TELLURIDE, Colo. — In a year more laden with popular audience pleasers than with notable artistic achievements, the 26th edition of the Telluride Film Festival unspooled over Labor Day weekend with its patented combo of world premieres, recent hits from the fest circuit, special tributes and outstanding revival programs.
Back down to four days after having expanded to five for its 25th anniversary outing last year, but with the addition of a new venue, the Chuck Jones Cinema (reachable by mountain gondola), the eclectic festival kicked off with an enjoyable in-person tribute to French icon Catherine Deneuve, and followed early the next morning with the world premiere of Rick Schmidlin’s four-hour restoration of Erich von Stroheim’s 1924 silent classic, “Greed.”
Among the new films, Pip Karmel’s Aussie romantic comedy-drama “Me Myself I,” with Rachel Griffiths, was a big audience hit, as were Carlos Diegues’ “Orfeu” from Brazil and Woody Allen’s “Sweet and Lowdown,” notable for Sean Penn’s delightfully raffish performance as a ’30s jazz guitarist.
James Toback’s hip-hop meller “Black and White” divided audiences, with some finding it a stimulating and fresh-flavored look at interracial relations, and others feeling it didn’t quite deliver on the expectations it sets up. Adrienne Shelly’s second feature, “I’ll Take You There,” proved a lightweight but rather likable romantic comedy-drama, while another indie, New Zealander Alison Maclean’s “Jesus’ Son,” also a second feature, was appreciated for Billy Crudup’s sweet lead performance and startling comic moments, but was deemed somewhat overlong.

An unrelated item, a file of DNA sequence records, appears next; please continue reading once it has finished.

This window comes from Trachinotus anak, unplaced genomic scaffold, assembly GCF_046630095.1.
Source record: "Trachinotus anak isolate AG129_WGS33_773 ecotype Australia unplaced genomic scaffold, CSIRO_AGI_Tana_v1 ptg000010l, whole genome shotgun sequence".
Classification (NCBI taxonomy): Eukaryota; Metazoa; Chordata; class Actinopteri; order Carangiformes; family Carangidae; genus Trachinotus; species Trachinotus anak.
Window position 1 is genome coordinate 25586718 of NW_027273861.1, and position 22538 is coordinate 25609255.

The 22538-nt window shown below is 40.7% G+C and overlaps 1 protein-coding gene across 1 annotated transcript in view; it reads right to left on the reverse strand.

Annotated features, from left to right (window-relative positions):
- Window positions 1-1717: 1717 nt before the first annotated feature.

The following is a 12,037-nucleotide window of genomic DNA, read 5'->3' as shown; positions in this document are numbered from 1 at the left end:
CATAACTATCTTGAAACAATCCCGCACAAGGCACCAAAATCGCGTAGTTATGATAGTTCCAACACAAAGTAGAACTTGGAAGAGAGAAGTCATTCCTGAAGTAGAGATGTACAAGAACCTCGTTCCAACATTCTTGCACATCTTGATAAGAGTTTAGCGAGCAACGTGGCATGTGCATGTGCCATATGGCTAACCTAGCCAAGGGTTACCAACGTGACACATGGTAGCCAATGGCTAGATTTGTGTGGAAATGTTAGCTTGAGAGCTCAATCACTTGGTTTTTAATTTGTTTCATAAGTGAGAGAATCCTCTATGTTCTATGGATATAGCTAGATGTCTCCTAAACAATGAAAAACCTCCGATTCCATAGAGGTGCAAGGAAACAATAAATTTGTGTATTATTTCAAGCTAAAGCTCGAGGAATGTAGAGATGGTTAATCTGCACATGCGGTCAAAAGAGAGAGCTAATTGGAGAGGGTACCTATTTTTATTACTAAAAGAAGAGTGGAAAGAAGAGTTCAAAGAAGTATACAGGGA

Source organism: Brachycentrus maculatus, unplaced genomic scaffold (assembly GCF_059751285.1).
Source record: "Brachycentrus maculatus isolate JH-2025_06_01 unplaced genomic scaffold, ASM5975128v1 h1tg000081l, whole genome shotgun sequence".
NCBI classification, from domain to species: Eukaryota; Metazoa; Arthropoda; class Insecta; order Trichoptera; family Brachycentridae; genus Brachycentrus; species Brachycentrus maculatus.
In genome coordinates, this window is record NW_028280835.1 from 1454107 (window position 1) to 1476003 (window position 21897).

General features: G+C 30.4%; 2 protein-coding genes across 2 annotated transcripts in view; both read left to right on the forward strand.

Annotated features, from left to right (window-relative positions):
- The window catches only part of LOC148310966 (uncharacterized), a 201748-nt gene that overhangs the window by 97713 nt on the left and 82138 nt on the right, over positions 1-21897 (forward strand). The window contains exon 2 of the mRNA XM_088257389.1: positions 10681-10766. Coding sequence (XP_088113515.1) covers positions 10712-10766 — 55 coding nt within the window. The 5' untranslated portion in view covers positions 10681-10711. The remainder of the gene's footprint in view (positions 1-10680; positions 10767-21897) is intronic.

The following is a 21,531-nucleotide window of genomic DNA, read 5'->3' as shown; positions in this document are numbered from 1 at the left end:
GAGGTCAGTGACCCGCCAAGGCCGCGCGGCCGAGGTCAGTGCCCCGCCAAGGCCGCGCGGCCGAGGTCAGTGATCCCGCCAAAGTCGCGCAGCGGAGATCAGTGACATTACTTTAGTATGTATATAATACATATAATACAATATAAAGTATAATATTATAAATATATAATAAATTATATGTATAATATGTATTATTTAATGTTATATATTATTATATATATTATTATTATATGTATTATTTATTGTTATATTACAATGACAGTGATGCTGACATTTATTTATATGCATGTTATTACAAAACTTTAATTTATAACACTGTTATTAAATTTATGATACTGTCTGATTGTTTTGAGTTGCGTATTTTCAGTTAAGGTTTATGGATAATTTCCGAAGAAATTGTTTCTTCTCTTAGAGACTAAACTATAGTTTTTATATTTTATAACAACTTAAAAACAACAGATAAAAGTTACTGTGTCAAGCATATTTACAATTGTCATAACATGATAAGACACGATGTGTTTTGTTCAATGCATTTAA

Best-received of the numerous films from Euro fests making their North American debuts in Telluride was undoubtedly Soren Kragh-Jacobsen’s “Mifune” from Denmark, but also generating considerable enthusiasm were French helmer Patrice Leconte’s stylish black-and-white romance “The Girl on the Bridge”; Raul Ruiz’s “Time Regained”; Amos Gitai’s powerful study of sexual relations among the Jewish Orthodoxy, “Kadosh”; Yesim Ustaoglu’s arresting “Journey to the Sun” from Turkey; and “The Straight Story” from David Lynch, who also received a full-scale tribute, as did composer Philip Glass.
Docu selections were generally quite disappointing, but the revivals provided constant sources of pleasure. In addition to “Greed,” William Wyler’s recently rediscovered 1928 melodrama “The Shakedown” was wonderful, the first-ever U.S. screenings of French master Jacques Becker’s 1944 “Falbalas” was a treat for the intelligentsia, and a showing of Tod Browning’s “Dracula,” with live musical accompaniment by Glass, was a great success.
Also making its Yank debut was the English-dubbed version of the Japanese monster animated hit “Princess Mononoke,” which went down very well.
Peter Sellers was the guest director this year, helping fest co-directors Bill Pence and Tom Luddy with the always imaginative selections.